yerkes future foundation website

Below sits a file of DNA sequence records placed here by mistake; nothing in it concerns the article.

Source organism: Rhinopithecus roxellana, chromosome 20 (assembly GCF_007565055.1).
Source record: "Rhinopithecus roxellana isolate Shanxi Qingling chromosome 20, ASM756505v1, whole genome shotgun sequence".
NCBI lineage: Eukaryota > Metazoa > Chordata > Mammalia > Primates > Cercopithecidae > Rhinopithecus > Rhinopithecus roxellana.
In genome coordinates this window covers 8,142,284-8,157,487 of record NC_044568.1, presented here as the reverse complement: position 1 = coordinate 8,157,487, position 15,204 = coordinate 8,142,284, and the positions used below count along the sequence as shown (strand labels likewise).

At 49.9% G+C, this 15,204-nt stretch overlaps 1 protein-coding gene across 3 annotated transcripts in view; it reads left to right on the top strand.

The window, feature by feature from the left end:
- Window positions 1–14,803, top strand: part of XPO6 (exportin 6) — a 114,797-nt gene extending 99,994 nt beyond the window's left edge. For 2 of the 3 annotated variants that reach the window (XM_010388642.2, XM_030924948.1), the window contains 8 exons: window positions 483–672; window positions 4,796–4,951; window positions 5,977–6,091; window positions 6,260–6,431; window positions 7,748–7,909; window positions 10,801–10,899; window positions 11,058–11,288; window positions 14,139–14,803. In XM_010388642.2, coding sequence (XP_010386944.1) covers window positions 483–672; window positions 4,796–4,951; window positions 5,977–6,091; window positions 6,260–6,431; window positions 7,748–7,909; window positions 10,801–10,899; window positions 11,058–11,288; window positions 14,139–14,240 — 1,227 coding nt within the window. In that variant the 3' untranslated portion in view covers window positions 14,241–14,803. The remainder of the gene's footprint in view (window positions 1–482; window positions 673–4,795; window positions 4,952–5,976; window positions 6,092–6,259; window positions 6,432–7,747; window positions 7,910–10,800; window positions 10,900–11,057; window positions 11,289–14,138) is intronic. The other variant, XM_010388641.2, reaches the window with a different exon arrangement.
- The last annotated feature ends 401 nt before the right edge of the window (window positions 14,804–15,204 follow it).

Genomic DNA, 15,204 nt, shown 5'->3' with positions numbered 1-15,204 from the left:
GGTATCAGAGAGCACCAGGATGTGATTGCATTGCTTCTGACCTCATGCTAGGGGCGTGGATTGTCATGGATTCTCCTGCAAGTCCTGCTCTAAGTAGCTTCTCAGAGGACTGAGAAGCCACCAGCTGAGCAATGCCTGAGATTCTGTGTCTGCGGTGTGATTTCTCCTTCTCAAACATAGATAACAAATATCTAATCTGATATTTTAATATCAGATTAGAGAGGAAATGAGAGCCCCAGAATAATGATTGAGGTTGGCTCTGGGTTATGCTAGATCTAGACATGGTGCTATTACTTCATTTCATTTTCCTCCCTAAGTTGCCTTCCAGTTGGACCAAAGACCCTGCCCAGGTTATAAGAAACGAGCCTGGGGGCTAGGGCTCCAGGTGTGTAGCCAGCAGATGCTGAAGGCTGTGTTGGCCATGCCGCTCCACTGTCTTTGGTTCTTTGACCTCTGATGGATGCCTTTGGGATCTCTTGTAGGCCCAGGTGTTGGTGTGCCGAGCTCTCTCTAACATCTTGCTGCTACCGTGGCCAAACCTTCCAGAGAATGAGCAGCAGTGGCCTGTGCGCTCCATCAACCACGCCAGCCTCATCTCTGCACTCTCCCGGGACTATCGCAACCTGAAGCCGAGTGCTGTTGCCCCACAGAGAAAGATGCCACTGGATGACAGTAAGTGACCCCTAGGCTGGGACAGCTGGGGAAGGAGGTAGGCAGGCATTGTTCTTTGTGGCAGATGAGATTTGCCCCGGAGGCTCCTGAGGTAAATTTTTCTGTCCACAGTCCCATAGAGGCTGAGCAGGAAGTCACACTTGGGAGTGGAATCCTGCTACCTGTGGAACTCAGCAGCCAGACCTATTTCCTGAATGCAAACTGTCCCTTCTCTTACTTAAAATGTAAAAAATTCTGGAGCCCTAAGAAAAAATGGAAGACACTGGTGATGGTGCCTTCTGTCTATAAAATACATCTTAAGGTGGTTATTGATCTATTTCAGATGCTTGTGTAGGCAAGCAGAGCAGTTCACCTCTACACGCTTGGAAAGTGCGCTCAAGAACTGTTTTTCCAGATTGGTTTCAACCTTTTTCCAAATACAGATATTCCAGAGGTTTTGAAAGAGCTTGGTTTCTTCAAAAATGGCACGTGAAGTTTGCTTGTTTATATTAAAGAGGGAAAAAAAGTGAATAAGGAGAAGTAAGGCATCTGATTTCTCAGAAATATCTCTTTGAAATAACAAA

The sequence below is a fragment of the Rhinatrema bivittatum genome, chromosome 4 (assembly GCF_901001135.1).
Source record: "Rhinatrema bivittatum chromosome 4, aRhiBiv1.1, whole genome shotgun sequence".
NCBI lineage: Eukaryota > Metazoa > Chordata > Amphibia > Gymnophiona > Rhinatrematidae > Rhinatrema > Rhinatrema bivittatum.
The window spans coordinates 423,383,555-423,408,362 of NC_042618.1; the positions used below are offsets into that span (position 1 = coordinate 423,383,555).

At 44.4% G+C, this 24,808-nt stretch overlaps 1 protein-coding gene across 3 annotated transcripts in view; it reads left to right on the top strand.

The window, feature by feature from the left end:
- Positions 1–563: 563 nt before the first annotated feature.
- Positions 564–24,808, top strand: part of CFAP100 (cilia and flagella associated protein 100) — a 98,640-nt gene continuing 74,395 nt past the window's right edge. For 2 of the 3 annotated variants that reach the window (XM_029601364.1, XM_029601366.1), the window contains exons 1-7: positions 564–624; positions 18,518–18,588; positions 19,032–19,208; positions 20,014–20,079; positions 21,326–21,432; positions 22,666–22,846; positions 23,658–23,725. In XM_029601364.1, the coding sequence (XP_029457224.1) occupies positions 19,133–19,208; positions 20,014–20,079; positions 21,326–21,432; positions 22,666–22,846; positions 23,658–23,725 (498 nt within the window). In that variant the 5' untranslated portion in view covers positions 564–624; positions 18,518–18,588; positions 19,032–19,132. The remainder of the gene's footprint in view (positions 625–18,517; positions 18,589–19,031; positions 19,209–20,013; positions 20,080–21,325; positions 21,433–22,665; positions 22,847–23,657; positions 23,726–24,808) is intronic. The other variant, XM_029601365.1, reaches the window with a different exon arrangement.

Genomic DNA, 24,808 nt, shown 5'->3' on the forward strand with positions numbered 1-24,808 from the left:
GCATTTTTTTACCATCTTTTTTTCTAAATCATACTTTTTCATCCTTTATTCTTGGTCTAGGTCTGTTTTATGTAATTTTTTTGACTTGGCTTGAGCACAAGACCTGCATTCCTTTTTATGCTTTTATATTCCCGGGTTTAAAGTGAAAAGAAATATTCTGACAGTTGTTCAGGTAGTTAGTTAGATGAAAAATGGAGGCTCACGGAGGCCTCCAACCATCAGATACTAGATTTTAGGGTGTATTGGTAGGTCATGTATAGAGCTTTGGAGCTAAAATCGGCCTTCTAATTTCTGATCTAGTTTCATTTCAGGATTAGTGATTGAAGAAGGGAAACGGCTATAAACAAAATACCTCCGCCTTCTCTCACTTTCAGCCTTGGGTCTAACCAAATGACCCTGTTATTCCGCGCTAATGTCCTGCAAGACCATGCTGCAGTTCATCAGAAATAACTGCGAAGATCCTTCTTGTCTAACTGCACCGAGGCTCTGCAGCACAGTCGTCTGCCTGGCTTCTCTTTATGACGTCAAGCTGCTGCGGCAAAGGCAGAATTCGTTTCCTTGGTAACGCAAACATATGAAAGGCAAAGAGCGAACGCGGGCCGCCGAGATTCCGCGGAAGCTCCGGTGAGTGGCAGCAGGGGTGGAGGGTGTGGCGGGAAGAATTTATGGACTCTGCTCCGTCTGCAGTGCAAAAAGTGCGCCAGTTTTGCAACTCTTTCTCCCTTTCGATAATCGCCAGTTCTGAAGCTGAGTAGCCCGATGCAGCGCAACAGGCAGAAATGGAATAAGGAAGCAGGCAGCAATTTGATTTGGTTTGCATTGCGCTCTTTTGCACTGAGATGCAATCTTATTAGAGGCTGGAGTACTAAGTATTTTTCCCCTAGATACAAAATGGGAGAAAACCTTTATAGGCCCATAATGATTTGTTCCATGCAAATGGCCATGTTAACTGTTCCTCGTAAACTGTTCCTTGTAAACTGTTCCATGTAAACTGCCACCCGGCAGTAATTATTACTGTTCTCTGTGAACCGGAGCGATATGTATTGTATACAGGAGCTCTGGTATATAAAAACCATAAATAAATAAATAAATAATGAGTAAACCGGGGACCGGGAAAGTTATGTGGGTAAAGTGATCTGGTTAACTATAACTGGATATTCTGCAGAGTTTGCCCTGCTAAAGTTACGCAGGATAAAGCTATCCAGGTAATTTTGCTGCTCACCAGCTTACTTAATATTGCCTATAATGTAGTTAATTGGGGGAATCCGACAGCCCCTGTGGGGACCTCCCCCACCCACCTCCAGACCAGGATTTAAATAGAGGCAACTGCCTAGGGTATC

The University of Chicago announced in March that it would close the observatory to the public---but---maintain a minimal operation for educational and research programs. In order to save the observatory, a group of approximately 45 concerned individuals formed the Yerkes Future Foundation. Yerkes Future Foundation, education and historic preservation, Williams Bay. "It's in great shape for being 123 years old," said Ed Struble, who has been the director of building and grounds at Yerkes for nearly 30 years and is continuing that role with the foundation. “We are a small, community-focused foundation,” said YFF Chairwoman Dianna Colman, “but our ambitions for Yerkes are not only local and regional, but national and international. The Yerkes Future Foundation took over ownership of the observatory and roughly 50 acres of surrounding land on Friday, May 1. Musings over Mars. Dianna Colman of the Yerkes Future Foundation says the group is launching a big fundraising campaign to … We recognize that Yerkes means a great deal for many people, and this meeting reflected that.” The Yerkes Future Foundation (YFF)—a group formed by Williams Bay Village residents in May that responded to the University’s call for proposals—remains positive about the future of the observatory, as well as the University’s actions. The University of Chicago and the Yerkes Future Foundation (YFF) are pleased to announce an agreement in principle for transfer of ownership of Yerkes Observatory and related property located in Williams Bay, Wisconsin, to the Yerkes Future Foundation. Yerkes Proposal Process - PDF. Proposals will be confidential at this stage, and the University will continue to share more information with the Village and others as the process unfolds, in coordination with parties who submit proposals. News release by UChicago and the Yerkes Future Foundation issued jointly at 12:00 noon CST on November 5, 2019: The University of Chicago and the Yerkes Future Foundation (YFF) are pleased to announce an agreement in principle for transfer of ownership of Yerkes Observatory and related property located in Williams Bay, Wisconsin to the Yerkes Future Foundation. Out of respect for the descendants’ wishes, the University agreed not to disclose their names and connection at the time. “It’s in great shape for being 123 years old,” said Ed Struble, who has been the director of building and grounds at Yerkes for nearly 30 years and is continuing that role with the foundation. Under an agreement between a local foundation and the University of Chicago, the university will transfer ownership of Yerkes Observatory in Williams Bay to the Yerkes Future Foundation on Friday. YFF and the University have agreed to several long-term loans of the University’s astronomical equipment that YFF may use at Yerkes, including the observatory’s large collection of glass plates and several historically significant artifacts. Please use the field below to share your feedback with the University. Yerkes Future Foundation, Inc. is a Wisconsin Nonstock Corporation filed on June 4, 2018. Frequently Asked Questions Dianna Colman of the Yerkes Future Foundation said the foundation and university in October reached an “agreement in principle” for the transfer of ownership after about 18 months of negotiations. The University has been seeking proposals for the future of Yerkes since late April, according to the Division of the Physical Sciences website. 5640 S. Ellis Avenue The University will continue to occasionally operate the telescopes at Yerkes to ensure the Observatory can continue to be used for  research and education, and the large collection of glass photographic plates will continue to be available to researchers by appointment via the department Astronomy and Astrophysics. The meeting followed the University’s announcement in March that it will wind down its activities at Yerkes and formally cease on-site operations by Oct. 1, 2018. A small group of Geneva Lake residents formed the Yerkes Future Foundation in 2018, shortly after the university’s announcement that it would seek a new long-term steward for the observatory. “We are delighted that this process is concluding in a way that brings long-term benefits to the Williams Bay community and future visitors to Yerkes, while serving the future of astronomy and astrophysics research and education at the University of Chicago,” said Fithian. The University of Chicago and the Yerkes Future Foundation have released the following joint statement: The University of Chicago and the Yerkes Future Foundation (YFF) are pleased to announce an agreement in principle for transfer of ownership of Yerkes Observatory and related property located in Williams Bay, Wisconsin to the Yerkes Future Foundation. Educational outreach programs previously offered through the University of Chicago’s Yerkes Observatory will move from the observatory after September 30, 2018 to a new location in Williams Bay, WI. On March 7, 2018, the University of Chicago announced that it will end its activities at Yerkes Observatory in Williams Bay, Wis., by Oct. 1, 2018. Some of the educational programs previously offered at the observatory will move to UChicago’s campus in Chicago, and the University understands that a new local organization has plans to operate some programs at a new location in Williams Bay, not affiliated with UChicago. The Yerkes Future Foundation took over ownership of the Yerkes observatory and some land on Friday, May 1. … It was previously owned by the University of Chicago’s Department of Astronomy and Astrophysics. “We remain hopeful that a new long-term steward can continue to support the observatory and its legacy, in keeping with the community’s high regard for that history and the potential for education,” said Derek Douglas, Vice President for Civic Engagement and External Affairs at UChicago. In recent months the University has met and spoken with descendants of Charles T. Yerkes and provided them with the original gift document [available here – see text version here], which involves only the main observatory building and refracting telescope. Please check this site frequently for updates and information. About a year ago (March 2018), they announced an October 1st closure of Yerkes to the public and continued to look for a way to dispose of the property. The University will continue to operate the telescopes at Yerkes after the closure to ensure the Observatory can continue to be used for astronomical research and investigation, and the large collection of glass photographic plates will continue to be available to researchers by appointment. We will post updates to this site as they become available. Yerkes Observatory, the birthplace of modern astrophysics, is a majestic, iconic building with a rich history of science discovery and education on the shores of Lake Geneva, Wisconsin. "It's in great shape for being 123 years old," said Ed Struble, who has been the director of building and grounds at Yerkes for nearly 30 years and is continuing that role with the foundation. Two organizations have asked to remain anonymous at this time. Ed Struble, who has been the director of building and grounds at Yerkes Obervatory for nearly 30 years, controls the dome's movable roof panels with an electric control switch at the 1890's-era research facility in Williams Bay on June 10. Not long after the closure decision was announced, a group of local residents called the Yerkes Future Foundation stepped up to the plate. © 2020 by Wisconsin Public Radio, a service of the Wisconsin Educational Communications Board and the University of Wisconsin-Madison. This round of Solar for Good grants features a diverse group of organizations from across Wisconsin. The Yerkes Future Foundation. Students and faculty in the University of Chicago’s Department of Astronomy and Astrophysics have continued to do educational and research work at Yerkes Observatory in the past year. A group of residents of the Lake Geneva area of Wisconsin, which is home to UChicago’s moribund Yerkes Observatory, has stepped forward with a proposal to save Yerkes that they say the University has expressed interest in.. Sign up now! The Yerkes Future Foundation would like to thank everyone for their support and encouragement over the past two years. “We are deeply grateful to the Village of Williams Bay and the connection this community has to Yerkes,” Dianna Colman said.